Conditions and diseases
Symptoms and causesSymptoms and causes
Bone marrow is a spongy, red substance found in the innermost part of the bones. It is found especially in the pelvis, breast bone, ribs and vertebrae.
The bone marrow contains stem cells, which then turn into three important components of our blood:
- red blood cells that transport oxygen to all of our body parts
- white blood cells that fight infections
- platelets that ensure that blood clots and stop bleeding
After a ripening process, these blood cells enter the bloodstream.
What is it?
With leukaemia, there is a disturbance in the formation of certain white blood cells, or, more specifically, in the maturation process. Abnormal cells that have not matured sufficiently accumulate in the bone marrow and impair the production of normal blood cells in the bone marrow. At first, there is only a large quantity of immature white blood cells in the bone marrow, but over time, those are released into the blood stream, where they are then carried to other organs (e.g. spleen or liver) and lymph nodes.
We distinguish various types of chronic leukaemia.
With acute leukaemia, the white blood cells do not mature. After just a short time, there is an accumulation of immature blood cells and a lack of mature white blood cells.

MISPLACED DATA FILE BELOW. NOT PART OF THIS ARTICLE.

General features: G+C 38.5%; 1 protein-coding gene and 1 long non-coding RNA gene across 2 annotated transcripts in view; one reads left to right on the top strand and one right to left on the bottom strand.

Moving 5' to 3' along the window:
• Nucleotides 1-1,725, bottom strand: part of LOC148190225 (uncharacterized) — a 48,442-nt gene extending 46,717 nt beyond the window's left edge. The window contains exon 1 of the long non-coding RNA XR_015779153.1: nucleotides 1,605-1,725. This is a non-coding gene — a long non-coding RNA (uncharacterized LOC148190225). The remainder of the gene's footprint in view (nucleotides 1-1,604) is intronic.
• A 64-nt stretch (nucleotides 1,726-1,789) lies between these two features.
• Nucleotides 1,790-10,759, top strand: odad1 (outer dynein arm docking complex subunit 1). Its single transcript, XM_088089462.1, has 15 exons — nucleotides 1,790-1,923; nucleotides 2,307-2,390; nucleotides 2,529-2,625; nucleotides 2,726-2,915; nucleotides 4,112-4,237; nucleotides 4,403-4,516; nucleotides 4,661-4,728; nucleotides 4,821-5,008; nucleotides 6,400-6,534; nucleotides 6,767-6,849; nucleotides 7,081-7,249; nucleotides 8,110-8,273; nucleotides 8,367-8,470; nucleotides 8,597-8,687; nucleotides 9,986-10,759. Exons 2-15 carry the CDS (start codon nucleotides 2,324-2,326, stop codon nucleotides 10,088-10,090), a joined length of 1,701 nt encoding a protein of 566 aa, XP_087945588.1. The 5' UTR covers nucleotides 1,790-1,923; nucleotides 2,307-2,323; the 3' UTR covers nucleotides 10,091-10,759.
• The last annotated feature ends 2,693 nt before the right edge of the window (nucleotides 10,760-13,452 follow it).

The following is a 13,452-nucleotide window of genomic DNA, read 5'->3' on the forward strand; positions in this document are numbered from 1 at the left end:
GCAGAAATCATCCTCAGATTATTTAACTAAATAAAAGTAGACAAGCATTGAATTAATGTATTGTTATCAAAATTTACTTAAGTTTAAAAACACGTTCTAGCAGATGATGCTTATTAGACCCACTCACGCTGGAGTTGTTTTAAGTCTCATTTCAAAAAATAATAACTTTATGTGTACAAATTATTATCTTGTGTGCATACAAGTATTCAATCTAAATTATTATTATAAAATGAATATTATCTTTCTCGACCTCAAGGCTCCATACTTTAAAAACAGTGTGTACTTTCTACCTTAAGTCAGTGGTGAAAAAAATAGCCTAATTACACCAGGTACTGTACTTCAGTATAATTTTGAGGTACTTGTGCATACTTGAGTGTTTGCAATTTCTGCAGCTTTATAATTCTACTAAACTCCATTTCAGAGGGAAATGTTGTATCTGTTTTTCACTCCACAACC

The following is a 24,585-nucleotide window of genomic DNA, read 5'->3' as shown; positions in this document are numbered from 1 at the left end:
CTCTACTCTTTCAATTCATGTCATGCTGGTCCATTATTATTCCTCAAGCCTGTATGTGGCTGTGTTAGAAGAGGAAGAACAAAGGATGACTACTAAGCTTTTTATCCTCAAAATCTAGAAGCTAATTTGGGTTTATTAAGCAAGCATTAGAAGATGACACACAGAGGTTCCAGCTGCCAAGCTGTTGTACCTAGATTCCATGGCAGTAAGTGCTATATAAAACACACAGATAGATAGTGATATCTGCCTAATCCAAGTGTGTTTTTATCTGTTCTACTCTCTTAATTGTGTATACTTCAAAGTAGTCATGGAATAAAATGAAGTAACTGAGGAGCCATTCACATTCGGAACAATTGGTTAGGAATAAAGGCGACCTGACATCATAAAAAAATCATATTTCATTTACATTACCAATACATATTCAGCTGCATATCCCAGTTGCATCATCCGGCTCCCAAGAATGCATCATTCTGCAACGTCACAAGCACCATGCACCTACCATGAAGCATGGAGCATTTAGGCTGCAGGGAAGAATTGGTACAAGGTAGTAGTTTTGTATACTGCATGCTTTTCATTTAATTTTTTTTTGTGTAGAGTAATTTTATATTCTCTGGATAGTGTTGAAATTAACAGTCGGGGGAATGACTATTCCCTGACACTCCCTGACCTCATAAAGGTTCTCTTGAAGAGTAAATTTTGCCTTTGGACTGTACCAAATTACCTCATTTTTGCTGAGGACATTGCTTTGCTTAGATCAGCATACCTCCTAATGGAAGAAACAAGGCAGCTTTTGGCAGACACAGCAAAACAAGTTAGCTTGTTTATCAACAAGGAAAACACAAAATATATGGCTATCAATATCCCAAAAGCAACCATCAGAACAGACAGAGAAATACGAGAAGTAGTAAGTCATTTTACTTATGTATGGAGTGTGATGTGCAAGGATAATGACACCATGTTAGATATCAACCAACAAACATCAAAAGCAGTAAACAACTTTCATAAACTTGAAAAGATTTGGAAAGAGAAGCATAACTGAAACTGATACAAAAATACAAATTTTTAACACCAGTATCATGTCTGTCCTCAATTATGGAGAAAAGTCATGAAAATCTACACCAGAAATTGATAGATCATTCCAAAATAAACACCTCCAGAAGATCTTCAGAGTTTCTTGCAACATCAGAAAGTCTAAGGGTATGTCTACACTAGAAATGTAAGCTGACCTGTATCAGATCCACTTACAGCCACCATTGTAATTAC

With chronic leukemia, the cells mature reasonably well and the disease process is slower than with acute leukaemia. Depending on the sort of white blood cell that causes the disease, we refer to either lymphatic or myeloid leukaemia. There are four types of leukaemia:
- acute lymphatic leukaemia (ALL)
- acute myeloid leukaemia (AML)
- chronic lymphatic leukaemia (CLL)
- chronic myeloid leukaemia (CML)
The age of onset is different depending on the type of leukaemia. Acute lymphatic leukaema (ALL) is particularly found in children and young adults. It is the most common cancer in children younger than 14 years old. Acute myeloid leukaemia (AML) is primarily found in (older) adults. Chronic leukaemia is usually found in people who are middle-aged or older.
Symptoms of leukaemia vary. With acute leukaemia, the symptoms can be quite sudden and quickly become worse if there is no treatment. With chronic leukaemia, the symptoms can present for a long time and only worsen gradually.
Symptoms with acute leukaemia are caused by the large quantity of immature white blood cells in the bone marrow. There is also less space for the formation of red blood cells and platelets. There will be a shortage of healthy white blood cells, red blood cells and platelets.
Several symptoms can accompany acute leukaemia:
- paleness (due to a shortage of red blood cells)
- fatigue and shortness of breath (due to a shortage of red blood cells)
- dizziness and palpitations (due to a shortage of red blood cells)
- spontaneous bleeding (due to a shortage of platelets)
- bruising easily (due to a shortage of platelets)
- infections that recur or do not heal well (due to a shortage of healthy white blood cells)
- periods of heavy night sweats
Diagnosis and treatmentDiagnosis and treatment
The most common treatment for acute leukaemia is chemotherapy, though not in combination with a stem cell transplant (SCT) and/or radiation therapy.
Treatment centres and specialisationsTreatment centres and specialisations
Latest publication date: 17/05/2023